Thread Count Guide: What Does It Really Mean?
You probably hear a lot about sheet thread count, and there is a lot of misinformation out there about it. We often are asked why we don’t make 1000 thread count sheets. This is because most people believe that high thread count sheets are the best quality, but the truth is a little more complex. In fact, thread count is only a part of the quality equation. We’ve gathered all of the details for you, so you’ll be able to separate truth from myth.
The Marketing Terms Game
Once upon a time, we all thought that any food package that said “lite” or “diet” on it must mean it’s good for you. Many of these claims were debunked as simple marketing ploys when the terminology was standardized. We still see these kinds of confusing terms on food packaging today. And it seems bedding has fallen prey to similarly misleading marketing tactics.
Somewhere around the mid-nineties, Americans were sold the idea that a higher thread count means better quality sheets. We wanted a way to quantify quality. And let’s face it, numbers are easy. Give us a numerical scale and we’re on board. But the truth is a bit less simple.
So What Is Thread Count?
If you look up “thread count definition,” you’ll find it’s a count of the number of threads per square inch of fabric. So a fabric with a thread count of 250 should have 125 threads woven horizontally and 125 threads woven vertically per square inch.
Sounds pretty straight forward, right? Not so fast.
There are plenty of ways for companies to boost their thread count through creative math, so it’s come to mean very little in terms of quality. In fact, almost all of the really high thread count sheets you’ll find on the market today are boosting their numbers with multi-ply yarns or other tricks.
What is Multi-ply yarn?
A single ply yarn is made up of one long thread. A multi-ply yarn is made of two, three, or even four or five threads twisted together. Unfortunately, this allows some companies to use cheaper multi-ply yarns and count each individual thread.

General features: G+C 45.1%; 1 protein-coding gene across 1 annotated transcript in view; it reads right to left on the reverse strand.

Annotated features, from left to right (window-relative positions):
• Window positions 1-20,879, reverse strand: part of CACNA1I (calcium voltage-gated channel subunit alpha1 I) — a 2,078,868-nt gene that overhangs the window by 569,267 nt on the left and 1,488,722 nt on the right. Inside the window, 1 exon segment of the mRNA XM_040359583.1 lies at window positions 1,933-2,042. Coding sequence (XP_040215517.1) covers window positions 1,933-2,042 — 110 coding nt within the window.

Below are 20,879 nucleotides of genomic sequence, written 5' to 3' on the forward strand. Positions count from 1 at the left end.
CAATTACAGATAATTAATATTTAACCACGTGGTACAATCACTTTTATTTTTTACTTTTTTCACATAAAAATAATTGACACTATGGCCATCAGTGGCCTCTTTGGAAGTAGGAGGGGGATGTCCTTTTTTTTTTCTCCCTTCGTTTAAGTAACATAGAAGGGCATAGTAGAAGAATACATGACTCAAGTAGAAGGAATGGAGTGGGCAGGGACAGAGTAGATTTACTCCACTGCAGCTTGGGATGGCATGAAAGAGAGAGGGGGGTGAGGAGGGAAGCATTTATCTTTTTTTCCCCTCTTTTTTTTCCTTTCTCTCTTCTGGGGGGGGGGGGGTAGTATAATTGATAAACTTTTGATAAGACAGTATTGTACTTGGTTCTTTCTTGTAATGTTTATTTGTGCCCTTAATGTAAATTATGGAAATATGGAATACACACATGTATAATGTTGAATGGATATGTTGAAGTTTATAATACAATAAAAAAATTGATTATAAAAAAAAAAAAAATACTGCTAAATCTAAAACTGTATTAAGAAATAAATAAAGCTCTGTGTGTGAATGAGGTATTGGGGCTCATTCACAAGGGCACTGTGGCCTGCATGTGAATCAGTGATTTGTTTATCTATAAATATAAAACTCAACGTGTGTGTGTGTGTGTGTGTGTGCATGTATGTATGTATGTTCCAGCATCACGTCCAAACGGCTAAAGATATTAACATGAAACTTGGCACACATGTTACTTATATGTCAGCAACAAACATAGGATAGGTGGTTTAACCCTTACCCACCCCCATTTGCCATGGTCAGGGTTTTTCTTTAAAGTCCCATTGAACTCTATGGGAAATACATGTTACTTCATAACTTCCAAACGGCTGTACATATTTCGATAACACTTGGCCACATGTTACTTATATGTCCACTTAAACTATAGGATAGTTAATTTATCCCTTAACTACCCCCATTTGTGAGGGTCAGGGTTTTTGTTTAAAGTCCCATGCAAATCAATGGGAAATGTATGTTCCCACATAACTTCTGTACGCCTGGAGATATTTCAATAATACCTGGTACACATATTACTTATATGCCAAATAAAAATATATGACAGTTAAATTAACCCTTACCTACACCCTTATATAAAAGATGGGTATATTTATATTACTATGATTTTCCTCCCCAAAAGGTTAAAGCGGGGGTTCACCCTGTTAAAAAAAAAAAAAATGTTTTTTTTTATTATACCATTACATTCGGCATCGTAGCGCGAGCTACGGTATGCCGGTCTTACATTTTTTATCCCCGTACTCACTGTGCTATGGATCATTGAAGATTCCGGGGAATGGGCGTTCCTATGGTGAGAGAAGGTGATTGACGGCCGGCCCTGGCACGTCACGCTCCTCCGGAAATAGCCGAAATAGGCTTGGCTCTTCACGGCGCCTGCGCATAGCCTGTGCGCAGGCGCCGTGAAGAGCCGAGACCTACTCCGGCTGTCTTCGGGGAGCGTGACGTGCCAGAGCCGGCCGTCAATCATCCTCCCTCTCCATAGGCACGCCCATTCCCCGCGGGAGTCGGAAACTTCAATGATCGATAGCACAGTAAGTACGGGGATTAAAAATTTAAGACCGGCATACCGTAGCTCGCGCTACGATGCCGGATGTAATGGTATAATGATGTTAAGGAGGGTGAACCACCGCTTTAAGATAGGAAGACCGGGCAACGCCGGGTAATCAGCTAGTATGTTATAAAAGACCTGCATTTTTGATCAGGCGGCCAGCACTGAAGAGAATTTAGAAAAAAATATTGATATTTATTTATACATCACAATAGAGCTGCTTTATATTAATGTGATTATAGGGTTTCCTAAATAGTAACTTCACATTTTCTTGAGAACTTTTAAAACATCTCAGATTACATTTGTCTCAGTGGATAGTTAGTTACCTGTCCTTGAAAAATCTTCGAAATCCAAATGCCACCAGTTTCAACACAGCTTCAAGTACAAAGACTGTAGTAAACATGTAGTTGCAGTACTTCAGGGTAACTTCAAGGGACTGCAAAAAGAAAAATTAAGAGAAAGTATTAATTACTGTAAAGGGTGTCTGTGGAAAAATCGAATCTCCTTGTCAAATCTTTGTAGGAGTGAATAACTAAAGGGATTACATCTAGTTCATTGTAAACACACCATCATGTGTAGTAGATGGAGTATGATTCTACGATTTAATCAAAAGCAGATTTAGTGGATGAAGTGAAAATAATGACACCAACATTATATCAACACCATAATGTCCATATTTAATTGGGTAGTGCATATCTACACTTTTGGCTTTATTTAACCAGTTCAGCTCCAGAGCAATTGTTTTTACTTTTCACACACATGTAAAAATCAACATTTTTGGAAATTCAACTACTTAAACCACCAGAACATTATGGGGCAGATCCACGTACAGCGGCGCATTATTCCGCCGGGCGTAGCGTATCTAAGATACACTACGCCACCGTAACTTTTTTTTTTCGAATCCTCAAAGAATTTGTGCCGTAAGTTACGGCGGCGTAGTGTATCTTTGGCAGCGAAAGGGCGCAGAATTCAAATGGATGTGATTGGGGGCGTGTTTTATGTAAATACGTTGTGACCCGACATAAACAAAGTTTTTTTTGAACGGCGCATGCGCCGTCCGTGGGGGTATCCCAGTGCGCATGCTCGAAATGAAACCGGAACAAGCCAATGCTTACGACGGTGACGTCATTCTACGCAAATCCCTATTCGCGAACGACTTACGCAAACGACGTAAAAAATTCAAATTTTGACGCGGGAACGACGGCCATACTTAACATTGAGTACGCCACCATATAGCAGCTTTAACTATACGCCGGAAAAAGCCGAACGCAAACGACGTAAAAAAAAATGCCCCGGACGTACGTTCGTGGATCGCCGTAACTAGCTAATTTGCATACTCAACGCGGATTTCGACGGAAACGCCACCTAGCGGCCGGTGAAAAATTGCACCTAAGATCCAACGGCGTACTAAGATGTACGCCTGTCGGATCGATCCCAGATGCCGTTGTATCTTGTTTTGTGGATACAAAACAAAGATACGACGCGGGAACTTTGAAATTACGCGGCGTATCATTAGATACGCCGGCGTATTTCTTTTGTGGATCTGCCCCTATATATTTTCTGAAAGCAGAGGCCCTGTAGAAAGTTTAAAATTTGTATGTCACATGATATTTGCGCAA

Remember our 250 thread count example above? Using the same exact weave, with a cheaper multi-ply yarn, some manufacturers could list a 500, 750, 1000, or 1250 thread count fabric! But it’s not going to be nearly as good quality as the single ply fabric with the lower number.
Why does thread count matter?
The truth is, ideal thread count needs to be taken into account with the quality of cotton, single ply vs. multi ply cotton, and the type of weave. If you're a fan of a heavier sheet, you might be a fan of our 600 thread count Virtuoso. If you prefer something a bit light weight and crisp, even a 200 thread count like our Boutique sheeting will have you in sleep heaven.
But really, it depends a lot on other factors. The type of weave and quality of the cotton or other materials used makes a much bigger difference than the thread count number. That said, be suspicious of anything with a thread count higher than 600. It’s most likely been inflated in an effort to charge more for lower quality sheeting.
So You Shouldn’t Buy Those 1000 Thread Count Sheets?
No, probably not. Anything with a thread count nearing (or above) 1000 thread count is almost certain to be significantly lower quality than sheets with a more reasonable number. Most fabrics with a thread count over 600 are a sign of deceptive marketing tactics at work.
What Should You Look for in Sheets?
If you must measure thread count, look for something in the 400-600 thread count range, and remember to be certain that they’re single ply. But really, there are much better ways of choosing fine quality sheets.
Firstly, you’ll want to look at what the fibers are made of. We believe fine cotton sheets to be the best, both in terms of comfort and ease of care. There’s a reason cotton has been spun into sheeting for thousands of years.
Next, you’ll want to choose a weave that feels right to you. The most common for fine sheets are sateen and percale. Check out our guide to the differences between percale and sateen for more details.
Finally, check to see if the fabric is made from long staple cotton. This refers to the length of the individual cotton fibers that were spun together to make each thread. Longer cotton fibers create stronger, smoother threads, and tend to last longer.
In the end, the best way to determine which sheeting is the right choice for you is to sleep on it. Different people sleep better with different weaves, weights, and textures of sheeting, so choose something that feels luxurious against your skin, and enjoy it!